Anniversary books and design firms: Resolve these five issues first
My March 24th post concerned hiring a design or marketing firm or an advertising agency to develop and produce a book about an organization's history. As I mentioned then, anniversary books are often longer and editorially more complex than the projects typically produced by such firms.
I also noted that the manuscript and art for such an anniversary book might not have received the necessary shaping, trimming, and focusing that a strong editorial hand can supply. So, even if you are confident in your completed manuscript, here are five crucial points to cover before commissioning a creative team. 1. Previous experience
Requesting information as specific as possible on this point always works to your advantage. If the potential vendor assures you that there is no difference between the work he has produced and what you require, ask him why — specifically and in detail. You know much more and about your organization and are likely to have a clearer picture of the end product you want than he does. Once, when bidding to produce the history of an executive recruitment firm, we were summarily discounted because we did not have another executive recruitment firm's history in our portfolio. The client spent fifteen very illuminating minutes outlining why they required such particular experience.2. Communication vs. intimidation
Do the prospective firms understand your business, your organization, your story? Do they effectively present to you your story — in terms related to your business — rather than explain how they approach their own work? I've attended design presentations, both as a designer and a client, at which I have seen too many design professionals rely heavily on design-speak. They seemed to use it as an effective means of intimidation, assuming that the best defense is a good offense. Resist these obvious tactics, and keep in mind that the presenter needs to prepare for the meeting by familiarizing himself with your work, not the other way around.3. Samples of their work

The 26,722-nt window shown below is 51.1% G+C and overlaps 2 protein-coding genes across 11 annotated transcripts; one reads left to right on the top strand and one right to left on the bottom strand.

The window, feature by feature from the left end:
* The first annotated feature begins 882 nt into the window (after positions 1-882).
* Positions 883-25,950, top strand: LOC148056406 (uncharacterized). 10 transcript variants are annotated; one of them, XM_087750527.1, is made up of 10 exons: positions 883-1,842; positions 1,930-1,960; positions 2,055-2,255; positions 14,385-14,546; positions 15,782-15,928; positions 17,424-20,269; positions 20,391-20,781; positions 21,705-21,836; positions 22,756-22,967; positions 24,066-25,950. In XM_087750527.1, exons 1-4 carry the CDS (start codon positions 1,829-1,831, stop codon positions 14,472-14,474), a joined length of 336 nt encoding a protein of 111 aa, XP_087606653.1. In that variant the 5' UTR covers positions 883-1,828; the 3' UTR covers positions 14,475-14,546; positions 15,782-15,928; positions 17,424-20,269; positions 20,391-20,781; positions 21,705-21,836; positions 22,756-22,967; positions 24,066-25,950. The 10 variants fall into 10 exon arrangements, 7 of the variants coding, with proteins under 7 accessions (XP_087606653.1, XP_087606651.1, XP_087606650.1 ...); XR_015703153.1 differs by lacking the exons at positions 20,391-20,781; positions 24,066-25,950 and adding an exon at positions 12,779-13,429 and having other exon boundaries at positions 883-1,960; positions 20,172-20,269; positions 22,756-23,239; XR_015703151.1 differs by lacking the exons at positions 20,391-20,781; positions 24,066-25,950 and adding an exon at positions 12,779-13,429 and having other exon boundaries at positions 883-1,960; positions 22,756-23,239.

If you want a cloth-bound, hardcover book with a French-fold* dust jacket and five-color, printed endpapers, the firm you hire needs to show you a sample of exactly that. Your vendor should be working with a printer who specializes in printing and binding illustrated, hardbound books. If not, you run a significant risk of cost over-runs, schedule delays, and compromises to the overall quality of the finished book.4. Schedule, front-end and back end
Does the design firm you are interviewing understand the time frame your anniversary history requires? Imagine you have a total of 14 months in which to complete the project, but your designer doesn't realize it may take more than 12 of those months to complete the text and art research, interviews, writing, and editing. Such inexperience will turn into significant rush fees for production and printing, not to mention the chance of a missed deadline.5. Will it last?
You expect the beautifully printed and bound book you have worked so hard to produce — this volume that commemorates the last however-many years of your organization — to have a shelf life of more than a few months. Many print publications incorporate very expensive techniques and materials, but are not expected to have the long and useful life of a well-made book. Printers and binders specializing in fine-quality illustrated books have the resources to offer the best prices on paper, printing, and binding materials that endure. Find out if the firm you are interviewing knows how to provide you with a beautiful book that will also last decades, not just years. Note, too, that the same kind of longevity should be expected from the book's look, feel and design. Trendy seldom equals lasting.
*A "french fold" dust-jacket is one with folded, double-thick edges along the book's perimeter, which assures greater durability and resistance to tearing.